I was grateful for the food drop rest as the muscles in both my legs and back were starting to hurt and I was now walking with difficulty. I walked at the back of the camel train.
What was being reinforced as I walked was that what people call drought conditions (ie; lack of rain) was actually the new normal. The rain ie., the big monsoonal rain — is now the exception. The winter rains from the south consist of little more than light sprinkles. The monsoonal rains are the key to life in the northern Flinders Ranges.
This arid country had been drying for 50,000 years. The water in the creeks rarely make it to Lake Frome in the east, or to Lake Torrens in the west. Climate heating is speeding up the drying process. According to the latest UN’s Intergovernmental Panel on Climate Change’s (IPCC) Report Australia’s land area has warmed by about 1.4C since 1910 and are now above anything that could have been caused by natural variation with Australia on track for 2C of warming and its heating faster than the global average. That means that some of the extreme temperatures we are seeing now will be closer to the average by the mid-21st century. Fait accompli.
On Day 5 there was a sprinkle of rain in the early morning, during breakfast and as we packed the camels. A sprinkle that just settled the dust and it cleared as we left Wirrealpa Creek. We were still on Wirrealpa Station, and Ryan and Kym spent some time in the mid-morning looking for a new way through the Wirrealpa Range. Whilst we waited for them to find a way that was suitable for the camels I started thinking about the human history of this region — and how colonial history with its sense of emptiness of nothern South Australia matters. It shapes the present, even if we are not aware of the region’s geological and the human history.
It slowly dawned on me that we were walking through the pastoral landscapes – a landscape where the physical transformation of the land into agriculture did not happen. The heroic pioneer narrative of turning wilderness into garden through the settlers taming nature did not make any sense of the pastoral landscapes in the northern Flinders Ranges. The pastoral landscape did not have to be created. It was already there. Pastoralists just used and extracted from the land and they badly damage it in the process of overgrazing. As they were, and are, unable to significantly transform it to their economic needs, they had to adapt the arid land, with its cycles of drought and flood just like the animals.
Secondly, a cooler Australia was once a vibrant and living environment of people, plants, animals and rocks that had not yet been disseminated by colonial and industrial forces. After the 1850s Aboriginal people had worked on, and traveled between, the sheep stations scattered among their tribal lands through these various ranges. The principal pastoral stations had supplied rations, clothing and a small wage to station-hands and domestics, supporting a network of extended family groups. The Adynamathanha participated in the colonial economy and maintained their traditional activities until they moved to Nepabunna in the 1930s, which was initially run by the missionaries, (1931-73) then the SA state government. They’d survived and increasingly they gained greater autonomy as a people.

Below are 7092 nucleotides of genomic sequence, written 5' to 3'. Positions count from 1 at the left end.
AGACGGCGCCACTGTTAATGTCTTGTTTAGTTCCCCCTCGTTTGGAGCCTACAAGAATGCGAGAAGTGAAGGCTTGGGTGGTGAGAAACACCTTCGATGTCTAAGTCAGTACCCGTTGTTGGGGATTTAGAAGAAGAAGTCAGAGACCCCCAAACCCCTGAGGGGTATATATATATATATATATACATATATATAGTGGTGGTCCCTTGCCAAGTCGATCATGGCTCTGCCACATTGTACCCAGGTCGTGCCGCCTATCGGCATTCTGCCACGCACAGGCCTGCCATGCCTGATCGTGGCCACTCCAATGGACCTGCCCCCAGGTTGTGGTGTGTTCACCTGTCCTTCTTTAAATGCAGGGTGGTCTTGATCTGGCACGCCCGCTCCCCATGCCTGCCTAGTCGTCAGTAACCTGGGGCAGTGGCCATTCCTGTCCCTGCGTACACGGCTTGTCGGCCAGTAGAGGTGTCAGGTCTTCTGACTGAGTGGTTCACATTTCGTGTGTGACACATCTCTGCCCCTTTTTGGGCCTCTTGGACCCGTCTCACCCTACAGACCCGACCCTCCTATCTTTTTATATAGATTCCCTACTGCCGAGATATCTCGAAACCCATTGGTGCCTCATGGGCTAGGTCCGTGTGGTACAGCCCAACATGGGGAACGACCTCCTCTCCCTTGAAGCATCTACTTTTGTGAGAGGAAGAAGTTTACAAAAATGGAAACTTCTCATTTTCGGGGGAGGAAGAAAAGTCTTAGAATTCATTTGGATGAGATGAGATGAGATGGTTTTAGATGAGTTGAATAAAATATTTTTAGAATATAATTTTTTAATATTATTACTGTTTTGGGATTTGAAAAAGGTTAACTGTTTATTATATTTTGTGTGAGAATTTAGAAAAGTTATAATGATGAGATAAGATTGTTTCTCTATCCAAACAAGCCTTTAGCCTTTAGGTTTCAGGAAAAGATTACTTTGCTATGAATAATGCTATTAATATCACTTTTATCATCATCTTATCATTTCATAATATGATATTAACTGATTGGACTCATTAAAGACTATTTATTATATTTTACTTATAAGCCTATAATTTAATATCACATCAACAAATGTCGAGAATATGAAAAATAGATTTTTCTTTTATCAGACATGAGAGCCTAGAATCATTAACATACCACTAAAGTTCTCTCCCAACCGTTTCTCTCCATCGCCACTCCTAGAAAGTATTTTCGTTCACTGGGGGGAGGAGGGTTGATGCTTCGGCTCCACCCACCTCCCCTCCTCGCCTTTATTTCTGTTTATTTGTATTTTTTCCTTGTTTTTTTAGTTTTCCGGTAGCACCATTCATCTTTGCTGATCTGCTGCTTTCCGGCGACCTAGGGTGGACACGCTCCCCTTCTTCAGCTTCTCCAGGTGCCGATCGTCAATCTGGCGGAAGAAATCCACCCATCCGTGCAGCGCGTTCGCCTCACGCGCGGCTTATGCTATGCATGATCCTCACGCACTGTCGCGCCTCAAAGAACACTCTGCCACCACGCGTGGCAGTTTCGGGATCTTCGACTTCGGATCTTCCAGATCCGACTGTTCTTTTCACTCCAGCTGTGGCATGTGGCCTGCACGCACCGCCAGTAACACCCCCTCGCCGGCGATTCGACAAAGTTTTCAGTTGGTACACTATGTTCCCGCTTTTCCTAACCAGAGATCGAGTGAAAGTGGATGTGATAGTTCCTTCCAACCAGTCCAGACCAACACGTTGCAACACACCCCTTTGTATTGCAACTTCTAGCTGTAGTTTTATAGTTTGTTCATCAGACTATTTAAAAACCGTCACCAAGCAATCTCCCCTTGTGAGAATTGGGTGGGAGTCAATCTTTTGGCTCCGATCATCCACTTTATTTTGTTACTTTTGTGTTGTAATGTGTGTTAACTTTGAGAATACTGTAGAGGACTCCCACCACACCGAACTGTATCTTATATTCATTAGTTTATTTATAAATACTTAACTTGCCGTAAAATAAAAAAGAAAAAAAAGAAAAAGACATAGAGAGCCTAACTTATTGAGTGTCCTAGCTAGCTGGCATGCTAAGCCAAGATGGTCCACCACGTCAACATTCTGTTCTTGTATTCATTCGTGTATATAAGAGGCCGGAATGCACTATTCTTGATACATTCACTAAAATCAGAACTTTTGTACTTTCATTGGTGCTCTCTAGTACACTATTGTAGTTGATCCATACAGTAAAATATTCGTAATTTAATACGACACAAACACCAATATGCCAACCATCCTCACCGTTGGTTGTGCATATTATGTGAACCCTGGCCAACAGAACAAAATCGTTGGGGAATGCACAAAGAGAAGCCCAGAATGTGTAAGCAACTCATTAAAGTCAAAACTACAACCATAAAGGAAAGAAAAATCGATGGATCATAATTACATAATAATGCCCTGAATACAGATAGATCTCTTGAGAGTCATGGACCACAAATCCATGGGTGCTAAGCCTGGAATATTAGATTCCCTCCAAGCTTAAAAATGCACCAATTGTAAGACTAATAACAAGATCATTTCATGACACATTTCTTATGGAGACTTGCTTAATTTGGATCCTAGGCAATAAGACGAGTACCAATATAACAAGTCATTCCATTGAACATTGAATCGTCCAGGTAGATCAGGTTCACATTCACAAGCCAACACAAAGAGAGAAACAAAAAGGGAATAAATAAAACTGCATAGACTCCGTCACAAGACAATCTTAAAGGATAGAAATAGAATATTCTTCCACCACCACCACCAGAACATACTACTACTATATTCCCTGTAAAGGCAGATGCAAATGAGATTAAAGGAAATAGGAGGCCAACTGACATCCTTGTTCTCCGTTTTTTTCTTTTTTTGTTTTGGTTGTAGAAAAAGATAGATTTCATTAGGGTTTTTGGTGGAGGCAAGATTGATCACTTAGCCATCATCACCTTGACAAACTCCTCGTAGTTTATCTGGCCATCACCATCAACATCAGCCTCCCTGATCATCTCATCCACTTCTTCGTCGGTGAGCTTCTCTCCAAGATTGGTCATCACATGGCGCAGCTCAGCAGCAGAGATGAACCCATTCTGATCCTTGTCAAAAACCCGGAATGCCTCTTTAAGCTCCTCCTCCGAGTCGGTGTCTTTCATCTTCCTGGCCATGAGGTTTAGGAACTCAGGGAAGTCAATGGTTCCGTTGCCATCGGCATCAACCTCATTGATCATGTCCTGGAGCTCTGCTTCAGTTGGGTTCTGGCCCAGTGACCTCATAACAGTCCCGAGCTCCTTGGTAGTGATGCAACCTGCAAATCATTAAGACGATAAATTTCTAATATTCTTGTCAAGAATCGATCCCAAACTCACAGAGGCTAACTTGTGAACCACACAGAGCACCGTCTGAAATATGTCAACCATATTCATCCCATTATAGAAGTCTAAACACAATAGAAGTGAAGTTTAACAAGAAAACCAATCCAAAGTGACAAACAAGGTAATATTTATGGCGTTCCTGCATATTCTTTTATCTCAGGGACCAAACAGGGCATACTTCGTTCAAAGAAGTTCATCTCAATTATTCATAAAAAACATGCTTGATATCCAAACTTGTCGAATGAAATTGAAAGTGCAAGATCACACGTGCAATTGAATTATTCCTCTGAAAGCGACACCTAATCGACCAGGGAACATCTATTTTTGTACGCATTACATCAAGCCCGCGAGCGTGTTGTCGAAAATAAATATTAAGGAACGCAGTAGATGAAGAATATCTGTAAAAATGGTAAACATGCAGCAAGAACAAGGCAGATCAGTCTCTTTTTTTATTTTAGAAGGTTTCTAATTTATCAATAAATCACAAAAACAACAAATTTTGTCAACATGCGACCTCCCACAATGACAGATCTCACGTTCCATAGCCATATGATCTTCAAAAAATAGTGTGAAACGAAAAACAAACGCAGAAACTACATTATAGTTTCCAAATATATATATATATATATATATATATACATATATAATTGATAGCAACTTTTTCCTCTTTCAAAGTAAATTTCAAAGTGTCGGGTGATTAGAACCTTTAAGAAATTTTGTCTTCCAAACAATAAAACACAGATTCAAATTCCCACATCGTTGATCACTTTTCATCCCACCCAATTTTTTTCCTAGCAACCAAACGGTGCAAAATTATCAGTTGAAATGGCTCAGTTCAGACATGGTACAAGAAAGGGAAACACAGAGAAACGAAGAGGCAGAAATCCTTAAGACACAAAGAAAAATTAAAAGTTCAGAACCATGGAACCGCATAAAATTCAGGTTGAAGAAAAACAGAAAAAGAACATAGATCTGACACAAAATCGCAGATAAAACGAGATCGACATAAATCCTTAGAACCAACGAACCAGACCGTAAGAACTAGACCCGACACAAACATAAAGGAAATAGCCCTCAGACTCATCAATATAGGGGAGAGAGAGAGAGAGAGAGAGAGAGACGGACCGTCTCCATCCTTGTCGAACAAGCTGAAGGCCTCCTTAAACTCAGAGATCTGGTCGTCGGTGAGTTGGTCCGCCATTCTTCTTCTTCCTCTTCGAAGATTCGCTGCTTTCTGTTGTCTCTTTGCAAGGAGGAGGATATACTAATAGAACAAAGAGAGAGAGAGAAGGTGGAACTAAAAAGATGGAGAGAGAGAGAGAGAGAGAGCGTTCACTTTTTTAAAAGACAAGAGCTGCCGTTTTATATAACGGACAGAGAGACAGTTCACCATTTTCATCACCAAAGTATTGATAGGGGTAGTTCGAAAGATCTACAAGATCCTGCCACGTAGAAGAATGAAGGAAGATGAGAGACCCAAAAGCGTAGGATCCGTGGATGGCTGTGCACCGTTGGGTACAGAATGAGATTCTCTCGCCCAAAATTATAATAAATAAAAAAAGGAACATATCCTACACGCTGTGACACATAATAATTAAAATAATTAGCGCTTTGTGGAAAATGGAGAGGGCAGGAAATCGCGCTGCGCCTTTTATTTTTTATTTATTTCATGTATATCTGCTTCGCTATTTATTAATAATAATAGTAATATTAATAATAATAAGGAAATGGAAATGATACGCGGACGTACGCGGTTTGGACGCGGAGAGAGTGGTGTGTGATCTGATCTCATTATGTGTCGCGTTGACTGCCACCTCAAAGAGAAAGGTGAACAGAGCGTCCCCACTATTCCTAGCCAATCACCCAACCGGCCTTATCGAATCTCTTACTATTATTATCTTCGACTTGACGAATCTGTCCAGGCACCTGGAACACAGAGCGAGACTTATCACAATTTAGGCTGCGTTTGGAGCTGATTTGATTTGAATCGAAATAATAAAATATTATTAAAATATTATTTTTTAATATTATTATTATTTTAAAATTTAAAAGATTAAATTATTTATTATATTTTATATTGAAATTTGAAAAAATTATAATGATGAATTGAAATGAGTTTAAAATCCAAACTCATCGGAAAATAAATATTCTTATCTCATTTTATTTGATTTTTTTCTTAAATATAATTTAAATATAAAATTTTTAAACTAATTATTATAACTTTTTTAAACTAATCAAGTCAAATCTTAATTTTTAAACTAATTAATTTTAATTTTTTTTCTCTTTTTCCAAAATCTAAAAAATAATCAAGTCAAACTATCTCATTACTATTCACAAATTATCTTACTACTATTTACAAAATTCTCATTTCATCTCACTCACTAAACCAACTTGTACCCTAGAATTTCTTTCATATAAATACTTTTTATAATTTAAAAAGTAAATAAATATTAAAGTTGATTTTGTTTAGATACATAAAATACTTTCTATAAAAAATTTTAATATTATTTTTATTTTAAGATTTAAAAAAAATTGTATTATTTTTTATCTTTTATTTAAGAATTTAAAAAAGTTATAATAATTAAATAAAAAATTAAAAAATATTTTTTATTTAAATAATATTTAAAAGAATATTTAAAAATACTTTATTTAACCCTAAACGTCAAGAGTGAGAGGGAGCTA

It had been a warm night sleeping in the swag in the open air. Breakfast was around 6.30am in front of a fire. It was a cloudy morning and there was no wind. The aim of the 2nd day’s walk was to leave 2nd plain and reach 3rd plain, which also runs north south between the ranges. We were slowly making our way north east through a series of ranges to reach the eastern flank of the Flinders Ranges.
We walked all day along the rocky creekbeds that were the tributaries of Balcanacana Creek covering a distance of around 11 kilometres in sunny conditions. The temperature was mild, the sun bright and the sky was blue. It was slow going as one of the walkers from Sydney, who had a recent knee reconstruction, found the creek bed walking very hard going. He continually fell behind and we had to wait for him to catch up.
Greg was also overweight and he had signed up for more than his body was capable of. He had judged that he could walk at the pace of camels–which he could–but his preparation/training consisted of him walking on flat surfaces (ie., footpaths), and not on the rocky or sandy creek beds for several hours on end. The sand and stones in creek beds make for slow and difficult walking. It can be hard going, especially so for someone with a recent knee reconstruction.
Finally we made it to Mt Hopeless. It was just a morning walk across a gibber plain from the over night camp on the dusty clay plain. 12 days walking with the camels had come to an end.
The snapshot below is looking south across the camel train to where we had walked. It is from the top of Mt Hopeless and it was taken just after midday.
The light was bad at midday so I decided to return in the late afternoon. This picture is looking north to Lake Callabonne from the top of Mt Hopeless. Flinders and Beyond did offer another leg of the trek that started from Mt Hopeless and went north to Cooper Creek (I’m not quite sure of the end point), but there were too few takers to make it viable. It sounded pretty good to me: the creek is the second longest inland river system in Australia. It is part of the Lake Eyre basin and the Channel Country.
I have been reading some books on colonial photography in South Australia to look for some 19th century photographs of the northern Flinders Ranges and northern South Australia. Even though photography in the field would have been very difficult with the wet plate process at the time, I was expecting to find some examples of colonial expedition photography as the dry-plate process was available in the colony by the early 1880s. My initial understanding was that photographers had accompanied some of the inland expeditions to northern South Australia and across to western Australia in the 1880s-1890s. Cameras, for instance, were used on David Lindsay’s 1885-6 exploring expedition from Adelaide to Port Darwin by Lieutenant Hermann Dittrich, the German naturalist/botanist was on the expedition on the recommendation of Baron Ferdinand von Mueller. Unfortunately, the dry plate glass negatives were severely overexposed and useless.
It is a puzzle that the AGSA missed this body of expedition photography. Was it a lack of research? Were the researchers content to work only from their own collection?
European exploration of South Australia was effectively complete by the time of the Elder Scientific Exploration Expedition of 1891–92. So what about photography made on earlier expedition in the northern Flinders Ranges and beyond?